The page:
The body works exhibition is the work of Gunther von Hagens - The exhibition consists of actual bodies of humans and animals

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"A quite extraordinary experience, slightly unnerving, but I do feel an enormous respect now for our bodies and the way they function.
Thank you!"
"I am now able to understand my body in a much better way! Congratulations on such a sensational exhibition and a very enlightening tour. I hope that this exhibition will gain more acceptance."

These are two opinions about the Body Worlds exhibition, which is currently in London.

The body works exhibition is the work of Gunther von Hagens. The exhibition consists of actual bodies of humans and animals, which have been plastinated to preserve them forever. The exhibition is classed as the Anatomical Exhibition of Real Human Bodies, it provides a completely unique way to see healthy and diseased bodies. You can see individual organs, and have the opportunity to learn about their functions and what types of diseases affect them. You can also see structures, which affect the entire body such as the central nervous system, or the muscle system, a few specimens are cross sections of bodies so that you can better see their structures.

The aim of the Body Worlds exhibition is to allow visitors to better understand their bodies and its functions. The visitors range from the typical laymen, to doctors, pathologists and scientists alike.

Gunther von Hagens, the inventor of plastination, began his medical studies at the University of Jena in 1965. He was arrested after he had distributed leaflets protesting against the invasion of Czechoslovakia by Warsaw Pact troops and soon thereafter had tried to flee from East Germany. Finally, in 1970, only after the West German government had bought his freedom as well as that of other political prisoners was he able to continue his studies at the University of Lübeck, which he completed there in 1973. In 1974, he received his license to practice medicine before moving to the University of Heidelberg, where he completed his doctorate in the Department of Anaesthetics and Emergency Medicine in 1975. He subsequently worked at the Institutes of Anatomy and Pathology. It was in Heidelberg in 1977 where he invented the basic technologies for forced infusion of anatomical specimens with reactive plastics especially developed for this purpose. It was also in Heidelberg where he founded BIODUR™ in 1980 to market the respective polymers and equipment; finally, he founded the Institute for Plastination in 1993.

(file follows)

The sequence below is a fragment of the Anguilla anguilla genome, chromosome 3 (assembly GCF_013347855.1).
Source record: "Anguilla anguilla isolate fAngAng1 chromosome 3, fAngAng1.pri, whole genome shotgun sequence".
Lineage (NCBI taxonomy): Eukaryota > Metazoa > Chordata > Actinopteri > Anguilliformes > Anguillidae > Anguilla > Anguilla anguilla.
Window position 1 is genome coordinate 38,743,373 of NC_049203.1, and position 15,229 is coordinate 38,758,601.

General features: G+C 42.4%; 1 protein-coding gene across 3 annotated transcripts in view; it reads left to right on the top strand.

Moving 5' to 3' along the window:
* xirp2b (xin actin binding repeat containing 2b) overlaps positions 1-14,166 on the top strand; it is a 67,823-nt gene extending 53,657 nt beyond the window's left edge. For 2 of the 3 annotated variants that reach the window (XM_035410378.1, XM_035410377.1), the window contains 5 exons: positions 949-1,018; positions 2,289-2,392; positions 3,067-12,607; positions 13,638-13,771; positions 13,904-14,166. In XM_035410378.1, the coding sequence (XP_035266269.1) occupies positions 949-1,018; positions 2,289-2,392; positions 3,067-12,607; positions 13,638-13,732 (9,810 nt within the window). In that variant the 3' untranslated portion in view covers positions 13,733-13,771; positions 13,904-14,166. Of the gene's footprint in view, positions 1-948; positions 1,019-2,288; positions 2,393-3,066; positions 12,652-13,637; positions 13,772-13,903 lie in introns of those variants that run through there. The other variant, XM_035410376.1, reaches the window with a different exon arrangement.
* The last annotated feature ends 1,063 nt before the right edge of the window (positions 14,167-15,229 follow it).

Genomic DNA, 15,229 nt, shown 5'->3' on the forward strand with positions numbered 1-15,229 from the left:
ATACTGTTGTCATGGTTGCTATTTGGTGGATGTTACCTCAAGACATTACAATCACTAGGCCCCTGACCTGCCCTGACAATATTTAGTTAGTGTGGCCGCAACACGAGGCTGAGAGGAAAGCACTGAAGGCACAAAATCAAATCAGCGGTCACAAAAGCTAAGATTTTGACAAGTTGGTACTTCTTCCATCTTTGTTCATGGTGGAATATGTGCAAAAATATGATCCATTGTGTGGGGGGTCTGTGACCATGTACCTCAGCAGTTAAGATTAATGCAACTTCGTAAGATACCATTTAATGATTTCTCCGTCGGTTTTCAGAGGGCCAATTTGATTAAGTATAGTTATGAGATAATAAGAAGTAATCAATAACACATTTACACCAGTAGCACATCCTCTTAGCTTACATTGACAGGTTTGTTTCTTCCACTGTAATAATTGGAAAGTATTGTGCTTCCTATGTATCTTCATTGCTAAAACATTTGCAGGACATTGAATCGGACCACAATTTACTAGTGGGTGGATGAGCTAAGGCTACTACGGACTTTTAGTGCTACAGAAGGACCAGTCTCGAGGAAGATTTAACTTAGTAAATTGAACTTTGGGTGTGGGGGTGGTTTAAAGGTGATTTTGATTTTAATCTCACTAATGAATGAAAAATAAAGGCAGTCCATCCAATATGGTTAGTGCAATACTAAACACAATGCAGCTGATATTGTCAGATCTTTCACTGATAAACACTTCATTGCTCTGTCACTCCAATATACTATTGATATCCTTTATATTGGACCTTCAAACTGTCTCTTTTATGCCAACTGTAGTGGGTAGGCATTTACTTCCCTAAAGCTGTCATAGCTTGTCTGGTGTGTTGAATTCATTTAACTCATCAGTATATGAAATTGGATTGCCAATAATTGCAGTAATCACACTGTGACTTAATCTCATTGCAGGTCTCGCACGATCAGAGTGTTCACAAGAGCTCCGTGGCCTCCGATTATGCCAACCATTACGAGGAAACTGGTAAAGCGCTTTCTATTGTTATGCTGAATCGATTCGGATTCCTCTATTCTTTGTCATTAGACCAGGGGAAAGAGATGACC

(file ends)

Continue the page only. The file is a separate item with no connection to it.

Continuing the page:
Since 1996 he has been a visiting professor at the School of Medicine in Dalian in China and Director of the Plastination Centre at the State Medical Academy in Bishkek/Kirgizstan where he was awarded the title of an honorary professor. (Passage about Gunther von Hagens from

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The Plastination Process.

The specimen is impregnated with a reactive polymer whilst the specimen is in a vacuum. The type of polymer used determines how flexible and transparent the specimen will be. Specimens, which have undergone this process, are dry and odourless, they feel the same and are identical to how they looked before they under went the process, and microscopic analysis of the specimen is still possible.

The plastination process replaces bodily fluids and fat with reactive polymers such as silicone, rubber, epoxy resins and polyester. First, solvent gradually replaces bodily fluids. The specimen is then placed into ...

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